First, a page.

Paris: After 10 days of intense debate, the French Senate adopted the controversial reform to the country’s pension system, which was proposed by the government in January. The bill would raise the legal retirement age from 62 to 64 years.
The vote in the Senate, upper house of Parliament, dominated by ring-wing parties, was 195 in favour and 112 against, despite the discontent of French unions and millions of citizens, reports Xinhua news agency.
On March 15, a joint committee of seven senators and seven members of the National Assembly, lower house of Parliament, will attempt to obtain a compromise between the chambers concerning the articles over which they still have differences.
If the joint committee reaches an agreement on Wednesday, the draft bill would again need to be validated by the Senate and the National Assembly on Thursday.
Once the National Assembly, where the government does not hold an absolute majority, passes the draft bill, the pension reform would be definitively approved by the French Parliament.
If the committee fails to reach a consensus on the final text of the draft bill, the two chambers would continue the debate.
However, a vote would have to be held before March 26.
On March 12, Prime Minister Elisabeth Borne gathered her ministers to “prepare the next steps in order to complete the democratic process until the text is voted on”.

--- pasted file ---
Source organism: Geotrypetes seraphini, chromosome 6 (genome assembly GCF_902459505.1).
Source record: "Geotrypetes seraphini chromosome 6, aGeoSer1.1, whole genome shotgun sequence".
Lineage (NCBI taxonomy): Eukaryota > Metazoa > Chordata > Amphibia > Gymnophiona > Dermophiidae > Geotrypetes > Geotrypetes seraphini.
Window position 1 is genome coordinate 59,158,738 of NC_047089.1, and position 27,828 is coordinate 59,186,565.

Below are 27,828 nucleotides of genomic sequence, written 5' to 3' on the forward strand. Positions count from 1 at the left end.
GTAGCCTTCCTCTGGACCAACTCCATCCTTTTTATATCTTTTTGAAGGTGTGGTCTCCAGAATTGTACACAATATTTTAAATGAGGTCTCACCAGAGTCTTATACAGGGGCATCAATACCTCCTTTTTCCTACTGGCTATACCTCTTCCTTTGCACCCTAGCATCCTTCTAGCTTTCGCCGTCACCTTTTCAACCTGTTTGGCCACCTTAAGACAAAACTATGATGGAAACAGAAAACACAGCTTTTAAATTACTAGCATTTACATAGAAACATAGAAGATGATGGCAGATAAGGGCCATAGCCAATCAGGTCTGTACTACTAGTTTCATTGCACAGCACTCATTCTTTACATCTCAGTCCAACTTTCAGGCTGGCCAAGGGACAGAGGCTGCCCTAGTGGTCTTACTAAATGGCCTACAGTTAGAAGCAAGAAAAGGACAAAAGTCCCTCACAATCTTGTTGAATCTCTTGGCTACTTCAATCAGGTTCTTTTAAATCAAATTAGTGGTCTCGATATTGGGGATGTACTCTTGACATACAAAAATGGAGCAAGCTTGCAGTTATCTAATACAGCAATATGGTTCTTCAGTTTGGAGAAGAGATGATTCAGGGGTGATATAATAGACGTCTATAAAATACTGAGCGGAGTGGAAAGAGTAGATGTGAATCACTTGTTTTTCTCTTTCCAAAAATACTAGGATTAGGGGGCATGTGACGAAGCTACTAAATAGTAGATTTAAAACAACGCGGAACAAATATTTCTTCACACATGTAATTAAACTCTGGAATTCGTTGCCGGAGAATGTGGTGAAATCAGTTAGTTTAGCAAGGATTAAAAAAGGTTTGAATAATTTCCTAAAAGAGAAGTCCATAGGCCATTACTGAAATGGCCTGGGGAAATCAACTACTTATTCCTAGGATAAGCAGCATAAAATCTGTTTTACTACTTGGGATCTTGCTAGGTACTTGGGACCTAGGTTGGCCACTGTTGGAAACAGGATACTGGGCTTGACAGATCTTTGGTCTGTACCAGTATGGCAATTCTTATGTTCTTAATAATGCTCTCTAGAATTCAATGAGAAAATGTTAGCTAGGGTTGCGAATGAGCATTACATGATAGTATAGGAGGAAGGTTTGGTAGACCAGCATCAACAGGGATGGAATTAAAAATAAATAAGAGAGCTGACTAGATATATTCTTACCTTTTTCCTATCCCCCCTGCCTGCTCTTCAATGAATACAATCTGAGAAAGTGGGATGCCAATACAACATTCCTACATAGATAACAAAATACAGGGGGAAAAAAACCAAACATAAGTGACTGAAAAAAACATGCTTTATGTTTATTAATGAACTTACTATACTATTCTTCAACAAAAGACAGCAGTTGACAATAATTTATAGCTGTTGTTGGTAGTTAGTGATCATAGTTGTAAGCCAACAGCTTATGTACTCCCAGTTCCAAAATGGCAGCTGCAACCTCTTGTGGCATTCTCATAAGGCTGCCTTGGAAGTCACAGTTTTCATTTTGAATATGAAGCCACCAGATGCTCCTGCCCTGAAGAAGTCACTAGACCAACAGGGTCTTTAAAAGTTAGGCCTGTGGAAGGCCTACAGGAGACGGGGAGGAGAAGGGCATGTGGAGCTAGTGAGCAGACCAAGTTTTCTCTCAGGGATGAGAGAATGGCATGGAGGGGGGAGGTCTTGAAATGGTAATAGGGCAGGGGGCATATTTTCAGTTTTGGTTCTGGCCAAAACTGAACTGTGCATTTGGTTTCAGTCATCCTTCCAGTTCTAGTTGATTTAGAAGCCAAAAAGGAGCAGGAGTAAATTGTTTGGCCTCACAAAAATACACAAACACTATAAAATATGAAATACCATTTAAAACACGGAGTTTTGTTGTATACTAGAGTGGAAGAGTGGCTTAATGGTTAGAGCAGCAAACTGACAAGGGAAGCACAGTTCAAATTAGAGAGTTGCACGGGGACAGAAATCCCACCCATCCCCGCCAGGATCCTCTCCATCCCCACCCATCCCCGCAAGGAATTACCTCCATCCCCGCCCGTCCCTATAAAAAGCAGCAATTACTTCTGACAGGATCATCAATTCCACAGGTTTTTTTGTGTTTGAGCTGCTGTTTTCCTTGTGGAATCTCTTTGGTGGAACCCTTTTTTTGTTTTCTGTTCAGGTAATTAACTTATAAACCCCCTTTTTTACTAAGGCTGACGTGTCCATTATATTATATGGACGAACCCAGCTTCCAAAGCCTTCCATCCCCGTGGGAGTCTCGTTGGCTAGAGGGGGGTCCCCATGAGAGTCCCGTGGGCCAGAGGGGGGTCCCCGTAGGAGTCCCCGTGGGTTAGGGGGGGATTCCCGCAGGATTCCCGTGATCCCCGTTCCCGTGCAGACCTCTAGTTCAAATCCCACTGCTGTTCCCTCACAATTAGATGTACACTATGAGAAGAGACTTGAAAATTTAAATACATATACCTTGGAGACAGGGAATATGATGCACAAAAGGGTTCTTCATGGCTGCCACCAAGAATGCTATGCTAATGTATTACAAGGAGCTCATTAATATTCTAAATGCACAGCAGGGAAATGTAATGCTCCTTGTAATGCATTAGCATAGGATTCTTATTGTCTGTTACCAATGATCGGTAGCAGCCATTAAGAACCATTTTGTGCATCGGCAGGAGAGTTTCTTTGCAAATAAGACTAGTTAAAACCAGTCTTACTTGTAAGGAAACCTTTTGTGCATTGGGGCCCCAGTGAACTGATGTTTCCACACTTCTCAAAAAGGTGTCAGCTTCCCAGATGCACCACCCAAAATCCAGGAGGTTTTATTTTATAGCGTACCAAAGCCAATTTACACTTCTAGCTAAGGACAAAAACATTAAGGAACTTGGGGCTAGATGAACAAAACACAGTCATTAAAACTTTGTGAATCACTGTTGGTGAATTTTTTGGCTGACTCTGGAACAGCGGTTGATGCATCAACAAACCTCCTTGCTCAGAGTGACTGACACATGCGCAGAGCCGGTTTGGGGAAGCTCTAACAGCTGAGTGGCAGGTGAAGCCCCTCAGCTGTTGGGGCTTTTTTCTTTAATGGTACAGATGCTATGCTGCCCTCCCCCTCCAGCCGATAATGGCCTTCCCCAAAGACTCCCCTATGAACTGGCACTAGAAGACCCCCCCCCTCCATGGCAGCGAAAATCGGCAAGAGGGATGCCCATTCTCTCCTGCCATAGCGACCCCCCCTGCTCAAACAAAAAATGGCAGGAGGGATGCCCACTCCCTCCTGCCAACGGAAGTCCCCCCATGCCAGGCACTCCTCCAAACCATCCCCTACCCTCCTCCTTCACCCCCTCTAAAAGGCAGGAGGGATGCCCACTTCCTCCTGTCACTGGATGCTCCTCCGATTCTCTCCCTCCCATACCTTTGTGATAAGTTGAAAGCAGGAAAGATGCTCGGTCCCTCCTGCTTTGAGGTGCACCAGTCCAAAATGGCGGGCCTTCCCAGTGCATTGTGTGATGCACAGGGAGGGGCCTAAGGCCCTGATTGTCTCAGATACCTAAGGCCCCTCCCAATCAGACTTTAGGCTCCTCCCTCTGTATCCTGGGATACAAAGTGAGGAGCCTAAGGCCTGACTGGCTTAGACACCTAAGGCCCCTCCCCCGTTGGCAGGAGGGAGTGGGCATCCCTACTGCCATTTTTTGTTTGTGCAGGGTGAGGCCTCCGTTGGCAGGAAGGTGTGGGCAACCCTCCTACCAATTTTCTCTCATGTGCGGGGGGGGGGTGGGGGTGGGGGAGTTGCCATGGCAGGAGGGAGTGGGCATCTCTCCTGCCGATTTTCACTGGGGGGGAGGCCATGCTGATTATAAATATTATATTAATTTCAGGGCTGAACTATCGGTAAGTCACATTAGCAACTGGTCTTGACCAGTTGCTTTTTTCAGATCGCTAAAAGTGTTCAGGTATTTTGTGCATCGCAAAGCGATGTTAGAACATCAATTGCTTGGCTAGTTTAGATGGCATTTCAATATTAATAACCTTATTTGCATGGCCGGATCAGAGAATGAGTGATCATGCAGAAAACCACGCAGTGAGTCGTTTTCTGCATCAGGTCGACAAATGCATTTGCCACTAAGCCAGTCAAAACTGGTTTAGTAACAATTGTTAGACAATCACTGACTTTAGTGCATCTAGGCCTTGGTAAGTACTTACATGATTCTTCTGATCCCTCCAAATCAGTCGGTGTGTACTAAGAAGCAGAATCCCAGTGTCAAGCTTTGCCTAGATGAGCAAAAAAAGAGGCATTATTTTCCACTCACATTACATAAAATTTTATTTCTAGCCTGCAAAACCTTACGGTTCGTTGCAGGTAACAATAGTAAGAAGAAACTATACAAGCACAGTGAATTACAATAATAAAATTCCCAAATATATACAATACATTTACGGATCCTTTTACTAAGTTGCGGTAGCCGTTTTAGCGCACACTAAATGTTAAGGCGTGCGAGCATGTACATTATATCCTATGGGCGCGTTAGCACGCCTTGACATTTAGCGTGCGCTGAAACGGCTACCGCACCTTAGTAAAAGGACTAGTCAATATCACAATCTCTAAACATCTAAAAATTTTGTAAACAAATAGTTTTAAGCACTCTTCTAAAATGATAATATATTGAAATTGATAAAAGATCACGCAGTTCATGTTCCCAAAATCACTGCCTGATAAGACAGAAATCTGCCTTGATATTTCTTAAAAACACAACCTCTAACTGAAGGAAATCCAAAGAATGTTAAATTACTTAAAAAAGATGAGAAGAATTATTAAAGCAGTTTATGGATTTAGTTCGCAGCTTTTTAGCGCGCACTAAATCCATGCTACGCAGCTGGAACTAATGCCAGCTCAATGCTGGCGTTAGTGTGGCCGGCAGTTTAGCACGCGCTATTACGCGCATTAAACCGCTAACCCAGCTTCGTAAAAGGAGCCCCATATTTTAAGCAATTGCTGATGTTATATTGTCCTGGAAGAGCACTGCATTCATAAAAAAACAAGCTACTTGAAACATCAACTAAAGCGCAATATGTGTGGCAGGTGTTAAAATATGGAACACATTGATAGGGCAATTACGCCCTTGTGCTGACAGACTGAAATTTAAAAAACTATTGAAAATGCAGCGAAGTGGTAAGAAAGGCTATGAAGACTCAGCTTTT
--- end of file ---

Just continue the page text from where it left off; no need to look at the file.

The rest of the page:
On Wednesday, French unions plan to hold a further day of nationwide strikes to put pressure on the deputies.
Services, including trains and urban public transport, will again be disrupted.
The disruption is expected to be relatively minor in the Ile-de-France region centred on Paris, but the express trains connecting the capital city and its suburbs would be “very disrupted,” the public transport operator RATP said on its website.
The country’s national railway company SNCF said that only three out of five rapid trains and two out of five inter-city trains would be operated on Wednesday, while rail traffic in Ile-de-France will be “particularly” disrupted.
The air traffic authorities have ordered airlines to cancel 20 per cent of their flights leaving Paris Orly Airport on Wednesday.
Workers in the sectors of energy, education and ports are all going on strike as called for by France’s largest union, the General Confederation of Labor (CGT).
But the French, especially the Parisians, are facing a more prominent problem — garbage collectors have already been on strike for a week in Paris and several other cities across the country, and they plan to continue their labour action until March 20.
By Monday, 5,600 tonnes of garbage remained uncollected in the capital, according to the city hall.
Prime Minister Borne laid out details of the pension reform plan in January, under which the legal retirement age would be progressively raised by three months a year from 62 to 64 by 2030, and a guaranteed minimum pension would be introduced.
Under the plan, as of 2027, at least 43 years of work would be required to be eligible for a full pension.
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